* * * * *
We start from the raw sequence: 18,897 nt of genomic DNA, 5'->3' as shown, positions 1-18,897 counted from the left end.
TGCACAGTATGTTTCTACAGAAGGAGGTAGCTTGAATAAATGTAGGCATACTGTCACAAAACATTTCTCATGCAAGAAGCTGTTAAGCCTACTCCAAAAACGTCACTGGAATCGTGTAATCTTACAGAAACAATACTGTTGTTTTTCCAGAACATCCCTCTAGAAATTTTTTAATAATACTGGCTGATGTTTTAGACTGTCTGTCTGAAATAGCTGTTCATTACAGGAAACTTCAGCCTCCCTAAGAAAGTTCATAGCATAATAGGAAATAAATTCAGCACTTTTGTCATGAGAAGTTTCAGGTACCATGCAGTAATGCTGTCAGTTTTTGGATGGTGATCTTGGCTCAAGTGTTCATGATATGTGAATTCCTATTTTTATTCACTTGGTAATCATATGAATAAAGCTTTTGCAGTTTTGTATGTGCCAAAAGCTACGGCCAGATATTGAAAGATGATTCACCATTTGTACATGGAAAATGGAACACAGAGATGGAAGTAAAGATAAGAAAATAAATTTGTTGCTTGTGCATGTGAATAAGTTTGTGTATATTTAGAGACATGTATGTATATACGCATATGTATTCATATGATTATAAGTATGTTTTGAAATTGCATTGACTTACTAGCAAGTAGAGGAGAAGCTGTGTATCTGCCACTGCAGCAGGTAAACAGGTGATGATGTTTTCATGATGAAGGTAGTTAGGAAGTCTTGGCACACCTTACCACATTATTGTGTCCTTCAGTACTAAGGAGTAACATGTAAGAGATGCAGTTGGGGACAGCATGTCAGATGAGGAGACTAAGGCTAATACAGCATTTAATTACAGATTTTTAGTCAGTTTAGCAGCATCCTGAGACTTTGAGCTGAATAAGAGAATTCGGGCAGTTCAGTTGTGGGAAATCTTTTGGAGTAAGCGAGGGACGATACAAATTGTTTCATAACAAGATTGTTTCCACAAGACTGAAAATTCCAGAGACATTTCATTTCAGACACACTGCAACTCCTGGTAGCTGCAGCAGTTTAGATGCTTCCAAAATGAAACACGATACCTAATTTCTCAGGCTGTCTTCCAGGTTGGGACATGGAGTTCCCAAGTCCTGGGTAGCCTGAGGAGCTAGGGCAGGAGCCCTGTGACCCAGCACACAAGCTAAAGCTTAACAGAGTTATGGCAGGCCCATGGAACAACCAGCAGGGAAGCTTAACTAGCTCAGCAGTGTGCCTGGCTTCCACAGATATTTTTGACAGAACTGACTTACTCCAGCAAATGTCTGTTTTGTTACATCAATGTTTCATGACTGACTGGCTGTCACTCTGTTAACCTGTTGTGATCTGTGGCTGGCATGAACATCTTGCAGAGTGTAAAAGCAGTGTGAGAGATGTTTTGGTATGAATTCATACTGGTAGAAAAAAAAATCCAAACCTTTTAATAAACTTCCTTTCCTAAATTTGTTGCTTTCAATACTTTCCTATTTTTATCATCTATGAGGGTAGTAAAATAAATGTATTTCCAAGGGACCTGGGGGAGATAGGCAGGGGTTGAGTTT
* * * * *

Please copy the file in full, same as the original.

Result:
We start from the raw sequence: 18,897 nt of genomic DNA, 5'->3' as shown, positions 1-18,897 counted from the left end.
TGCACAGTATGTTTCTACAGAAGGAGGTAGCTTGAATAAATGTAGGCATACTGTCACAAAACATTTCTCATGCAAGAAGCTGTTAAGCCTACTCCAAAAACGTCACTGGAATCGTGTAATCTTACAGAAACAATACTGTTGTTTTTCCAGAACATCCCTCTAGAAATTTTTTAATAATACTGGCTGATGTTTTAGACTGTCTGTCTGAAATAGCTGTTCATTACAGGAAACTTCAGCCTCCCTAAGAAAGTTCATAGCATAATAGGAAATAAATTCAGCACTTTTGTCATGAGAAGTTTCAGGTACCATGCAGTAATGCTGTCAGTTTTTGGATGGTGATCTTGGCTCAAGTGTTCATGATATGTGAATTCCTATTTTTATTCACTTGGTAATCATATGAATAAAGCTTTTGCAGTTTTGTATGTGCCAAAAGCTACGGCCAGATATTGAAAGATGATTCACCATTTGTACATGGAAAATGGAACACAGAGATGGAAGTAAAGATAAGAAAATAAATTTGTTGCTTGTGCATGTGAATAAGTTTGTGTATATTTAGAGACATGTATGTATATACGCATATGTATTCATATGATTATAAGTATGTTTTGAAATTGCATTGACTTACTAGCAAGTAGAGGAGAAGCTGTGTATCTGCCACTGCAGCAGGTAAACAGGTGATGATGTTTTCATGATGAAGGTAGTTAGGAAGTCTTGGCACACCTTACCACATTATTGTGTCCTTCAGTACTAAGGAGTAACATGTAAGAGATGCAGTTGGGGACAGCATGTCAGATGAGGAGACTAAGGCTAATACAGCATTTAATTACAGATTTTTAGTCAGTTTAGCAGCATCCTGAGACTTTGAGCTGAATAAGAGAATTCGGGCAGTTCAGTTGTGGGAAATCTTTTGGAGTAAGCGAGGGACGATACAAATTGTTTCATAACAAGATTGTTTCCACAAGACTGAAAATTCCAGAGACATTTCATTTCAGACACACTGCAACTCCTGGTAGCTGCAGCAGTTTAGATGCTTCCAAAATGAAACACGATACCTAATTTCTCAGGCTGTCTTCCAGGTTGGGACATGGAGTTCCCAAGTCCTGGGTAGCCTGAGGAGCTAGGGCAGGAGCCCTGTGACCCAGCACACAAGCTAAAGCTTAACAGAGTTATGGCAGGCCCATGGAACAACCAGCAGGGAAGCTTAACTAGCTCAGCAGTGTGCCTGGCTTCCACAGATATTTTTGACAGAACTGACTTACTCCAGCAAATGTCTGTTTTGTTACATCAATGTTTCATGACTGACTGGCTGTCACTCTGTTAACCTGTTGTGATCTGTGGCTGGCATGAACATCTTGCAGAGTGTAAAAGCAGTGTGAGAGATGTTTTGGTATGAATTCATACTGGTAGAAAAAAAAATCCAAACCTTTTAATAAACTTCCTTTCCTAAATTTGTTGCTTTCAATACTTTCCTATTTTTATCATCTATGAGGGTAGTAAAATAAATGTATTTCCAAGGGACCTGGGGGAGATAGGCAGGGGTTGAGTTT